How can $r$ be negative when dealing with polar coordinates?

If by definition $r=\sqrt{x^2 + y^2}$, then why do we allow $r$ to be negative? Relatedly, I do not understand the last section of this conversation discussing points being represented by multiple $\theta$:

Student: So a single point could have many different values?

Mentor: Correct! The values for $r$ can be given as positive and negative values and $\theta$ can be given not only in positive and negative values, but also as any value $\theta$ + any multiple of $2\pi$. So, unlike the Cartesian system where each point has a unique set of coordinates, in the polar system any point can have an infinite number of coordinates!

Student: That means that the point given as $(2,\pi/4)$ could also be given as $(2,-7\pi/4)$ or $(2, 9\pi/4)$ or $(-2,5\pi/4)$!

Mentor: Exactly. Try plotting those points using the Polar Coordinates activity and verify they are the same point!

This part in particular is confusing to me:

$\theta$ can be given not only in positive and negative values, but also as any value $\theta$ + any multiple of 2π.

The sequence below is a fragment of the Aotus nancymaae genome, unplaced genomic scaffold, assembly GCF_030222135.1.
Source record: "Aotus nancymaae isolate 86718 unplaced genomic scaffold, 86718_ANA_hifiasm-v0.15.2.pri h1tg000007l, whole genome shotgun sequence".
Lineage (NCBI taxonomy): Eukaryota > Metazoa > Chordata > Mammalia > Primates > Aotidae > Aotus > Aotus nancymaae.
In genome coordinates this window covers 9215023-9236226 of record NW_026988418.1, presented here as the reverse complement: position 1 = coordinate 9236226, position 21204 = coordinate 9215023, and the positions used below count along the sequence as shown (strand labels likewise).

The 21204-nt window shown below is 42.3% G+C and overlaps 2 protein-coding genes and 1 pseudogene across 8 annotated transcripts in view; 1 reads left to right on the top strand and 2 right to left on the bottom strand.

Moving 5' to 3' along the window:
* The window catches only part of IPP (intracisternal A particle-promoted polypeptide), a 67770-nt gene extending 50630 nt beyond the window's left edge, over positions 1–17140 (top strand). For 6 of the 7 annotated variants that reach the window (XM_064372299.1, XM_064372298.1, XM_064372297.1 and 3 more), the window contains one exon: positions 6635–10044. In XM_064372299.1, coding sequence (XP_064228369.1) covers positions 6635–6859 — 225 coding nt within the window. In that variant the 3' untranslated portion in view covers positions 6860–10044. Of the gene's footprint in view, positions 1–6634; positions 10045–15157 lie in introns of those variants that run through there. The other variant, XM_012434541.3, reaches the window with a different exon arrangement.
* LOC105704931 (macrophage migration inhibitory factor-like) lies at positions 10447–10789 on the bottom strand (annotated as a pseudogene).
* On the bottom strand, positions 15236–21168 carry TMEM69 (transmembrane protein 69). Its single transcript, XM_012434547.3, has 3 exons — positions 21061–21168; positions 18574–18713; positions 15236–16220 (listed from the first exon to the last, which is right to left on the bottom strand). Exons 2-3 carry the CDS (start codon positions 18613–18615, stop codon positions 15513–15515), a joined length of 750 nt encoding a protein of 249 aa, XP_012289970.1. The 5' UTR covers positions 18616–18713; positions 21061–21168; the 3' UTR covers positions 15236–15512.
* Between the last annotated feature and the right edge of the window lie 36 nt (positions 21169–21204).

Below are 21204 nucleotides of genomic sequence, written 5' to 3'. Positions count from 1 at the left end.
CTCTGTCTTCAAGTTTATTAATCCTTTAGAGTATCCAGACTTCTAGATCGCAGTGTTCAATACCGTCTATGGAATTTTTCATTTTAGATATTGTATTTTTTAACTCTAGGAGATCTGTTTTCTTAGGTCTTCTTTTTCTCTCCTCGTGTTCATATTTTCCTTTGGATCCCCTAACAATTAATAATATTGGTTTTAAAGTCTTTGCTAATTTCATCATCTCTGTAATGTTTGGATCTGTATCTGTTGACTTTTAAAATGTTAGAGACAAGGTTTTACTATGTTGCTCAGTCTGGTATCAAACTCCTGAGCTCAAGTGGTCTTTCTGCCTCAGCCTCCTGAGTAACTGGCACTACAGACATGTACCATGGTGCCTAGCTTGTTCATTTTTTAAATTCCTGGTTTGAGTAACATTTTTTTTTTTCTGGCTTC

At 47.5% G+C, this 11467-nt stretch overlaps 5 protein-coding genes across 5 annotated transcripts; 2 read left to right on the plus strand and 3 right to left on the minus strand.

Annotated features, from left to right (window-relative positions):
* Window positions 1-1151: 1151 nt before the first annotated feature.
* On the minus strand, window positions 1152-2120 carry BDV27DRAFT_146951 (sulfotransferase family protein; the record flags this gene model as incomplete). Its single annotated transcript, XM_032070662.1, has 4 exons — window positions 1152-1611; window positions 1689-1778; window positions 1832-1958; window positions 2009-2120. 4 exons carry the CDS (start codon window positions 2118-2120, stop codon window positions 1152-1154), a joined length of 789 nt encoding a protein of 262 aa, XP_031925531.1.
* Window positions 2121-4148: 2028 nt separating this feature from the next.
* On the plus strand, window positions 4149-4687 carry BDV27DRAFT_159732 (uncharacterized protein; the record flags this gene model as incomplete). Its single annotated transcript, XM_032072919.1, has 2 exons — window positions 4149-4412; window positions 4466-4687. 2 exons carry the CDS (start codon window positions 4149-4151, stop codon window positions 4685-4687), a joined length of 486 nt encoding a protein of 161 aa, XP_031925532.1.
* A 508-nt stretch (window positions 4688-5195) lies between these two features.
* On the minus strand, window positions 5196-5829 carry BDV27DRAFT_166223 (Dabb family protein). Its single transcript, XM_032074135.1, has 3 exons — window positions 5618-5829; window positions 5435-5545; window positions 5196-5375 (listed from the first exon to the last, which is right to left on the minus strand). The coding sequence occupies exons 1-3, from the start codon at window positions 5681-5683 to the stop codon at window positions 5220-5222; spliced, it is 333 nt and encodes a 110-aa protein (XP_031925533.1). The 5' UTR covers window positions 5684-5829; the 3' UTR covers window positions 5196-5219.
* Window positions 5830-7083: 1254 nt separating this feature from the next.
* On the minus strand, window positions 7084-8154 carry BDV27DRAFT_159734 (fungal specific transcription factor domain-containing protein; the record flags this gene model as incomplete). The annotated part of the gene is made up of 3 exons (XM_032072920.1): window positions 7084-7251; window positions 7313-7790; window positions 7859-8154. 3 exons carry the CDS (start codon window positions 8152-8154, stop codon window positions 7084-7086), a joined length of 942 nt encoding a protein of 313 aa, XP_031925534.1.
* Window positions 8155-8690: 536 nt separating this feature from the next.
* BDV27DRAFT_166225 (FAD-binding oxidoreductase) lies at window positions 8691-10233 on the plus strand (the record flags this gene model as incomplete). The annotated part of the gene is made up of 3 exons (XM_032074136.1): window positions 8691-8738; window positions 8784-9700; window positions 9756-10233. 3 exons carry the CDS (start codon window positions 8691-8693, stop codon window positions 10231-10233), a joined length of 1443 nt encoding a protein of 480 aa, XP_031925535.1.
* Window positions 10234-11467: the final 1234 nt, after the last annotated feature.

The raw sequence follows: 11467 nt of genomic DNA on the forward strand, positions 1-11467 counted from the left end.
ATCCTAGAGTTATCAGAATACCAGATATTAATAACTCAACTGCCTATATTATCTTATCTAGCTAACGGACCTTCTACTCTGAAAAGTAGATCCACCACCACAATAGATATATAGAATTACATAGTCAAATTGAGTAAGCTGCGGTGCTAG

So if $\theta=5\pi/3$ then it would also equal $5\pi/3 + \pi$? I'm pretty confused on polar coordinates; they seem so inferior to traditional Cartesian when not dealing with imaginary numbers. Could someone clarify this redundancy in polar coordinates?

• Polar coordinates in imaginary numbers are similer to those of trigonometry functions. As $\sin(x) = \sin(x+2k\pi)$. Which means that a point can have infinte number of values. I dont exactly understand your confusion. – Eminem Aug 9 '15 at 9:53

By definition, a point with polar coordinates $r,\theta$ has position: $$x = r\cos \theta$$ $$y = r\sin \theta$$
Inverting this equation gives you many solutions, as you mentioned. Specifically for $r$, you can square both equations and add them up to get: $$x^2 = r^2 \cos^2 \theta$$ $$y^2 = r^2 \sin^2 \theta$$ $$x^2+y^2 = r^2(\cos^2 \theta + \sin^2 \theta) = r^2$$ From this, you can determine that $r$ can be either of the following: $$\sqrt{x^2+y^2},\quad -\sqrt{x^2+y^2}$$ Which one is true? If we know that $\cos \theta <0$, but $x>0$, then we must take $r=-\sqrt{x^2+y^2}$ for the equation to "work out". If the converse is true, we must take the positive value.
In actual usage though, most people prefer to stick with positive $r$, and just change the angle accordingly. Thus instead of using $r=-1, \theta =-\pi$, people commonly just use $r=1, \theta =0$. This means that people just use $r=+\sqrt{x^2+y^2}$,and then choose $\theta$ accordingly.